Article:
Collected Stories – Part 2 – Day 148 of 274

On the morning of July 20 the sensation was increased by the loss of the vessel and its strange treasure. In the storm of the preceding night it had broken from its moorings and vanished forever from the sight of man, carrying with it the guard who had slept aboard despite the threatening weather. Capt. Orne, backed by extensive scientific interests and aided by large numbers of fishing boats from Gloucester, made a thorough and exhaustive searching cruise, but with no result other than the prompting of interest and conversation. By August 7 hope was abandoned, and Capt. Orne had returned to the Wavecrest Inn to wind up his business affairs at Martin’s Beach and confer with certain of the scientific men who remained there. The horror came on August 8.

It was in the twilight, when grey sea-birds hovered low near the shore and a rising moon began to make a glittering path across the waters. The scene is important to remember, for every impression counts. On the beach were several strollers and a few late bathers; stragglers from the distant cottage colony that rose modestly on a green hill to the north, or from the adjacent cliff-perched Inn whose imposing towers proclaimed its allegiance to wealth and grandeur.

Well within viewing distance was another set of spectators, the loungers on the Inn’s high-ceiled and lantern-lighted veranda, who appeared to be enjoying the dance music from the sumptuous ballroom inside. These spectators, who included Capt. Orne and his group of scientific confreres, joined the beach group before the horror progressed far; as did many more from the Inn. Certainly there was no lack of witnesses, confused though their stories be with fear and doubt of what they saw.

There is no exact record of the time the thing began, although a majority say that the fairly round moon was “about a foot” above the low-lying vapors of the horizon. They mention the moon because what they saw seemed subtly connected with it–a sort of stealthy, deliberate, menacing ripple which rolled in from the far skyline along the shimmering lane of reflected moonbeams, yet which seemed to subside before it reached the shore.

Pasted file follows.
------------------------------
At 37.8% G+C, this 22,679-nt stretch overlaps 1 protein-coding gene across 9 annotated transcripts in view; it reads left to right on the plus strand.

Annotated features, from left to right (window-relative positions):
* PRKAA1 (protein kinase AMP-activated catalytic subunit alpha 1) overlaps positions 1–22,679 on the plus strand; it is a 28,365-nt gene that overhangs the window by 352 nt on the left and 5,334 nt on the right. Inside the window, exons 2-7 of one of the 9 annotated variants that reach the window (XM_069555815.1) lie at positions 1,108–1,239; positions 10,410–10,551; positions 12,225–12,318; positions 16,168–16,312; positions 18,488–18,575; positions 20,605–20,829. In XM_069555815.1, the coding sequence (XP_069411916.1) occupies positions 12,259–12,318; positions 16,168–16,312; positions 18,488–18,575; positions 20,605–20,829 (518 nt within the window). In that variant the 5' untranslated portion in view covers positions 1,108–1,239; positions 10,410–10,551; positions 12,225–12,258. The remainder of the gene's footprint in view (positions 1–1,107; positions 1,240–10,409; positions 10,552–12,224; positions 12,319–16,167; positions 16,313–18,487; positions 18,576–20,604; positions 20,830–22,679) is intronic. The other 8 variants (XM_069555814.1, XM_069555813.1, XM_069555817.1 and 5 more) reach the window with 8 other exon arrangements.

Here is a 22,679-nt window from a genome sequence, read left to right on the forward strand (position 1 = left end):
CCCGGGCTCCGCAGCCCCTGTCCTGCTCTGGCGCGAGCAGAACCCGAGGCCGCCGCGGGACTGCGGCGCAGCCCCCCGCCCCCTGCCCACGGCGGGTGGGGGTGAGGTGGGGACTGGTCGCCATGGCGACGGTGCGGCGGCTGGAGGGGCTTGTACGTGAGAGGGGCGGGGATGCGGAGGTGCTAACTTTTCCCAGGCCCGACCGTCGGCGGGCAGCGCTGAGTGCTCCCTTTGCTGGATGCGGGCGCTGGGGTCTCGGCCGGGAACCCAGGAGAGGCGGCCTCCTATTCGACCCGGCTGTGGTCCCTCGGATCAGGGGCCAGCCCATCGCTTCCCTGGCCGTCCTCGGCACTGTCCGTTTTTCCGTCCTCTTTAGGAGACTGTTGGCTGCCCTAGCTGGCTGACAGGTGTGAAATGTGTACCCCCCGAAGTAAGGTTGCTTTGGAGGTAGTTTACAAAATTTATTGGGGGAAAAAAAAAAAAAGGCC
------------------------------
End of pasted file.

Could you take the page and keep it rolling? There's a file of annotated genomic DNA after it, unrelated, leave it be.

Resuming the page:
Many did not notice this ripple until reminded by later events; but it seems to have been very marked, differing in height and motion from the normal waves around it. Some called it cunning and calculating. And as it died away craftily by the black reefs afar out, there suddenly came belching up out of the glitter-streaked brine a cry of death; a scream of anguish and despair that moved pity even while it mocked it.

First to respond to the cry were the two life guards then on duty; sturdy fellows in white bathing attire, with their calling proclaimed in large red letters across their chests. Accustomed as they were to rescue work, and to the screams of the drowning, they could find nothing familiar in the unearthly ululation; yet with a trained sense of duty they ignored the strangeness and proceeded to follow their usual course.

Hastily seizing an air-cushion, which with its attached coil of rope lay always at hand, one of them ran swiftly along the shore to the scene of the gathering crowd; whence, after whirling it about to gain momentum, he flung the hollow disc far out in the direction from which the sound had come. As the cushion disappeared in the waves, the crowd curiously awaited a sight of the hapless being whose distress had been so great; eager to see the rescue made by the massive rope.

But that rescue was soon acknowledged to be no swift and easy matter; for, pull as they might on the rope, the two muscular guards could not move the object at the other end. Instead, they found that object pulling with equal or even greater force in the very opposite direction, till in a few seconds they were dragged off their feet and into the water by the strange power which had seized on the proffered life-preserver.

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